K’s Japanese Kitchen owner Phil Stevenson said a minimum wage increase would kill his business.
Stevenson and his wife run their restaurant located on Provo Center Street. He is worried about what might occur if lawmakers increase the minimum wage.
“I have only very few options,” he said. Reducing hours, cutting staff and raising prices are the only ways he would be able to keep his business afloat.
“With Democrats in power, I think they’re going to pass something. It scares me to death,” he said.
President Joe Biden proposed legislation to raise the federal minimum wage to $15 per hour, but the Senate parliamentarian ruled on Feb. 25 that the proposal cannot be part of a COVID-19 relief bill. It remains to be seen if a stand-alone bill to increase the minimum wage will be drafted.
Sens. Tom Cotton, R-Ark., and Mitt Romney, R-Utah, are proposing to gradually increase the federal minimum wage to $10 per hour by 2025.
Stevenson said a national minimum wage “is a real dumb idea” because the cost of living is different in every city or state.
Although he opposes the minimum wage in general, Stevenson said if the minimum wage has to be a thing, it should be “locally governed, locally decided.”
Utah Governor’s Office of Economic Development Executive Director Dan Hemmert said small businesses “bear the brunt of minimum wage increases more than anyone else.”
David Peterson owns the Soap Factory, a small business in Provo where customers create their own unique soaps. Already a low-margin business, Peterson said he makes almost no profit from the Soap Factory.
Peterson is worried that for his business to survive, he would have to raise prices significantly which could “alienate” lower-income customers, like high school and college students who he said are his most supportive customers.
Reducing hours would mean his business would have to close on weekdays which Peterson said could deter youth groups, treatment center patients and tourists from attending.
A minimum wage of $15 per hour would force the Soap Factory to become a “zero employee business,” he said. Eventually, Peterson said people will go to a “fully-automated” Soap Factory with no employees on site, “and I’m guessing we won’t be the only place that happens.”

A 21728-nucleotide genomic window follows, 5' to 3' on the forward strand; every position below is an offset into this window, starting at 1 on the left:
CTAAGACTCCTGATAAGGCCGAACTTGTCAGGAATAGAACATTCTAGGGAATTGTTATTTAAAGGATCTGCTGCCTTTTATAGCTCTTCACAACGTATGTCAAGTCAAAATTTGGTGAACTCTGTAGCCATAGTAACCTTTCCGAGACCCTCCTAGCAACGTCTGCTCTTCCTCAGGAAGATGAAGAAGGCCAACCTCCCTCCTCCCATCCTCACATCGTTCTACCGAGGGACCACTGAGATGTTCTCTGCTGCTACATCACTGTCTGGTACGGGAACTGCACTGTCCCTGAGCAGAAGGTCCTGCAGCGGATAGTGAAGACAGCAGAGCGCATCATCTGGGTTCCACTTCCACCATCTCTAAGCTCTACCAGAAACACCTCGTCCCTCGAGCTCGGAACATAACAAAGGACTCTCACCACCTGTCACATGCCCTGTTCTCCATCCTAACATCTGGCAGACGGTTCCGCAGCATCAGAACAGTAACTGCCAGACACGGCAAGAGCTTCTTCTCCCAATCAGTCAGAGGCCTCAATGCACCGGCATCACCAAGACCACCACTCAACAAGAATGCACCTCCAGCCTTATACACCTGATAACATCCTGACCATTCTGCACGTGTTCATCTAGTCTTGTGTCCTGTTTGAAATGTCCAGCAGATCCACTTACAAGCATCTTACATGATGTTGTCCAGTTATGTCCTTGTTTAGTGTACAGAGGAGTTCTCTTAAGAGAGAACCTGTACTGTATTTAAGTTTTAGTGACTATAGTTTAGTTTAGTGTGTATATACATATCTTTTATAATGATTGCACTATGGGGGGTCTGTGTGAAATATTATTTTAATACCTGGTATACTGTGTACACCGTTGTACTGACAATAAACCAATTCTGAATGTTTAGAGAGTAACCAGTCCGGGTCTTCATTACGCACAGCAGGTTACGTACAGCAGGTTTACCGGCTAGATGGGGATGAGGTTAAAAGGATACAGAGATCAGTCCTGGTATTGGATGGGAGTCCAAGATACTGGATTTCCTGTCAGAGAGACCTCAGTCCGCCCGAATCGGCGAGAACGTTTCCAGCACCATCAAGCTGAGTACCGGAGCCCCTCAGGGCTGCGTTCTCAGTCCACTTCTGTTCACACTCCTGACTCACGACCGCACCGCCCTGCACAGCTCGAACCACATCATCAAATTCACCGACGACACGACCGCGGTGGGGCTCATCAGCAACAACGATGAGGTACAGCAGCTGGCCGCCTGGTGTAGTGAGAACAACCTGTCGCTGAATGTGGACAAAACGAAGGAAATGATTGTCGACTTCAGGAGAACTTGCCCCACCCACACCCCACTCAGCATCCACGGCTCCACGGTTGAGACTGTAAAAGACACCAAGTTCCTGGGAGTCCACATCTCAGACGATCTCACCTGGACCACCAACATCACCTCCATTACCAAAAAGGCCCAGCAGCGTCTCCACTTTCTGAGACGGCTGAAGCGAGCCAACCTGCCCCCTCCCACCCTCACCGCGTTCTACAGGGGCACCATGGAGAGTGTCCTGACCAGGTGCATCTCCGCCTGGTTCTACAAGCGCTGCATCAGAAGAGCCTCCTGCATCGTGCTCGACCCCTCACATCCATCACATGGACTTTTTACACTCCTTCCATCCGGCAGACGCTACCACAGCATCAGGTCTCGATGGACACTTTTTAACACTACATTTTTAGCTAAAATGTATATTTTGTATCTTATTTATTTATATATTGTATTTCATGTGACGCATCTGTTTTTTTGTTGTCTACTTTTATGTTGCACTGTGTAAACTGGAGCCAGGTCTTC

Hemmert said Utah would eventually adapt to a minimum wage increase, but most likely it would be met with negative responses and small businesses in particular would struggle.
While it is hard to know what will actually happen if the minimum wage is increased, Hemmert said such an increase can influence the rate of inflation.
When the minimum wage is increased, the cost structure for businesses goes up to offset rising business prices, Hemmert said. When this occurs across businesses and industries, prices inflate and cancel the value of the increasing minimum wage.
“It doesn’t really accomplish what you are trying to accomplish because the offsetting inflationary pressure from that increase in the minimum wage and increase in cost and business negates itself,” he said.
Hemmert said because the cost of living is so different in each state, he thinks states should make decisions on the minimum wage rather than letting the federal government dictate it.
“We don’t need the federal government weighing in on this,” he said. “We don’t need a one size fits all approach.”
In the Utah Legislature, Rep. Clare Collard, D-Magna, and Rep. Ashlee Matthews, D-West Jordan, both have bills in the House that would raise Utah’s minimum wage.
Collard’s bill would “incrementally” increase Utah’s minimum wage over the next five years bringing it to $15 by 2026. It would also raise tip workers’ minimum wage to $5.
“We haven’t raised the minimum wage since 2008. We are way behind,” Collard said. Utah’s minimum wage is the same as the current federal minimum wage, $7.25 per hour.
She said there are around 19,000 employees making minimum wage in Utah and many are trying to support their families on it.
“These incremental raises would go a long way in eradicating generational poverty and would raise a lot of people out of poverty,” she said. Raised wages, she said, also lessen the need for a social safety net such as food stamps.
According to Collard, many states and municipalities have raised the minimum wage and now their communities are thriving. She said when people are paid more, they are spending more and that spending then goes back into the community.
Collard’s bill was tabled on Feb. 25 in the House because of fears it would hurt the economy and small businesses.
Matthews’ bill proposes a gradual minimum wage increase to $11.75 by July 2028 and then yearly adjustments for inflation would follow. Her bill categorizes some areas of the state as a “nonurban county” or “urban growth boundary” where the required minimum wage would be slightly less to account for cost of living differences within the state.
Many small businesses are struggling to stay open because of the COVID-19 pandemic, and Stevenson said adding minimum wage increases on top of already-struggling businesses will be chaos.
“You’ve already got people who don’t have jobs or need jobs and now you’re gonna cut hours or get them fired?” he said. “If they do this now and kick us right in the gut again, it’s going to be very difficult.”
Hemmert said he thinks now is not the time to be increasing the minimum wage.
“You have people who are barely hanging on right now or are trying to work through a recovery in their own businesses, and if you slap a minimum wage increase on them, what it does is you just raised the cost structure significantly,” he said. “You just punched them in the gut again.”